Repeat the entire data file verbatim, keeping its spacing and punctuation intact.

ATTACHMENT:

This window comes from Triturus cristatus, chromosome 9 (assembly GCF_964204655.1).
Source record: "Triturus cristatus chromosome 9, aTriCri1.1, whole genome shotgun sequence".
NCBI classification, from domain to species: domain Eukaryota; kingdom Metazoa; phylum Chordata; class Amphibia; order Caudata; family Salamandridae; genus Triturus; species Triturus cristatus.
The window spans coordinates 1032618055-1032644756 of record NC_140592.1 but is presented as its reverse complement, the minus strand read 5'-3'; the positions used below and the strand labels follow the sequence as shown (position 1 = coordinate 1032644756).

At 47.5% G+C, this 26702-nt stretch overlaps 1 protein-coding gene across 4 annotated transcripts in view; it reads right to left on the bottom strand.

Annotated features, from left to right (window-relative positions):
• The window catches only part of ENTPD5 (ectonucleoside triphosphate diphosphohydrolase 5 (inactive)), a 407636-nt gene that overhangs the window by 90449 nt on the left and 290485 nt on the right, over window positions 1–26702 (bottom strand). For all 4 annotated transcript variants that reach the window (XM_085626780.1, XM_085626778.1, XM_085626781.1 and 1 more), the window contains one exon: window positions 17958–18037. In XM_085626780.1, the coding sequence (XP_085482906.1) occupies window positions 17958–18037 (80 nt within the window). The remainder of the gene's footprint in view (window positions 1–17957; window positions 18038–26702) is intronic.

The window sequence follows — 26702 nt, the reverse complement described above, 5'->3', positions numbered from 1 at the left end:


This window comes from Triturus cristatus, chromosome 9 (assembly GCF_964204655.1).
Source record: "Triturus cristatus chromosome 9, aTriCri1.1, whole genome shotgun sequence".
NCBI classification, from domain to species: domain Eukaryota; kingdom Metazoa; phylum Chordata; class Amphibia; order Caudata; family Salamandridae; genus Triturus; species Triturus cristatus.
The window spans coordinates 1032618055-1032644756 of record NC_140592.1 but is presented as its reverse complement, the minus strand read 5'-3'; the positions used below and the strand labels follow the sequence as shown (position 1 = coordinate 1032644756).

At 47.5% G+C, this 26702-nt stretch overlaps 1 protein-coding gene across 4 annotated transcripts in view; it reads right to left on the bottom strand.

Annotated features, from left to right (window-relative positions):
• The window catches only part of ENTPD5 (ectonucleoside triphosphate diphosphohydrolase 5 (inactive)), a 407636-nt gene that overhangs the window by 90449 nt on the left and 290485 nt on the right, over window positions 1–26702 (bottom strand). For all 4 annotated transcript variants that reach the window (XM_085626780.1, XM_085626778.1, XM_085626781.1 and 1 more), the window contains one exon: window positions 17958–18037. In XM_085626780.1, the coding sequence (XP_085482906.1) occupies window positions 17958–18037 (80 nt within the window). The remainder of the gene's footprint in view (window positions 1–17957; window positions 18038–26702) is intronic.

The window sequence follows — 26702 nt, the reverse complement described above, 5'->3', positions numbered from 1 at the left end: